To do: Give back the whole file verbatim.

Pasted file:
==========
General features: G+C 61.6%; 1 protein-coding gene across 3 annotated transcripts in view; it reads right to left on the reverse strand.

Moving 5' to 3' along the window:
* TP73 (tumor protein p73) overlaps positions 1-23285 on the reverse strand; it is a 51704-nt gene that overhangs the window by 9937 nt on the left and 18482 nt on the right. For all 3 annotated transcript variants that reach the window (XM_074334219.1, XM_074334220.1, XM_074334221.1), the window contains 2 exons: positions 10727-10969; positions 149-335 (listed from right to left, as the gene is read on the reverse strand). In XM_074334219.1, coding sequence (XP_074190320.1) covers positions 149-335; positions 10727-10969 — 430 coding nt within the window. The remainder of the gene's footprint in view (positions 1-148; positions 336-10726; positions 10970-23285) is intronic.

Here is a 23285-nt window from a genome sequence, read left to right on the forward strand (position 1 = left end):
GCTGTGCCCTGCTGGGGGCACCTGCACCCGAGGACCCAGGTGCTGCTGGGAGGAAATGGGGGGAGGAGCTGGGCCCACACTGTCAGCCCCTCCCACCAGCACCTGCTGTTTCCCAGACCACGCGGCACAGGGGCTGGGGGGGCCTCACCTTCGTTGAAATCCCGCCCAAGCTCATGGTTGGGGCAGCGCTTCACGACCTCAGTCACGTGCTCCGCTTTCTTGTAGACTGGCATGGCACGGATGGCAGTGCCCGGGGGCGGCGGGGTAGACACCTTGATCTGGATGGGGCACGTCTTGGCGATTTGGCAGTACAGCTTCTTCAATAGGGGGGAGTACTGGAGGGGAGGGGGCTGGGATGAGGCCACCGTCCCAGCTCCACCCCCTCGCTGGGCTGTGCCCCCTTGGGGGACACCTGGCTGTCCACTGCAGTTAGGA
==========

General features: G+C 61.6%; 1 protein-coding gene across 3 annotated transcripts in view; it reads right to left on the reverse strand.

Moving 5' to 3' along the window:
* TP73 (tumor protein p73) overlaps positions 1-23285 on the reverse strand; it is a 51704-nt gene that overhangs the window by 9937 nt on the left and 18482 nt on the right. For all 3 annotated transcript variants that reach the window (XM_074334219.1, XM_074334220.1, XM_074334221.1), the window contains 2 exons: positions 10727-10969; positions 149-335 (listed from right to left, as the gene is read on the reverse strand). In XM_074334219.1, coding sequence (XP_074190320.1) covers positions 149-335; positions 10727-10969 — 430 coding nt within the window. The remainder of the gene's footprint in view (positions 1-148; positions 336-10726; positions 10970-23285) is intronic.

Here is a 23285-nt window from a genome sequence, read left to right on the forward strand (position 1 = left end):
GCTGTGCCCTGCTGGGGGCACCTGCACCCGAGGACCCAGGTGCTGCTGGGAGGAAATGGGGGGAGGAGCTGGGCCCACACTGTCAGCCCCTCCCACCAGCACCTGCTGTTTCCCAGACCACGCGGCACAGGGGCTGGGGGGGCCTCACCTTCGTTGAAATCCCGCCCAAGCTCATGGTTGGGGCAGCGCTTCACGACCTCAGTCACGTGCTCCGCTTTCTTGTAGACTGGCATGGCACGGATGGCAGTGCCCGGGGGCGGCGGGGTAGACACCTTGATCTGGATGGGGCACGTCTTGGCGATTTGGCAGTACAGCTTCTTCAATAGGGGGGAGTACTGGAGGGGAGGGGGCTGGGATGAGGCCACCGTCCCAGCTCCACCCCCTCGCTGGGCTGTGCCCCCTTGGGGGACACCTGGCTGTCCACTGCAGTTAGGA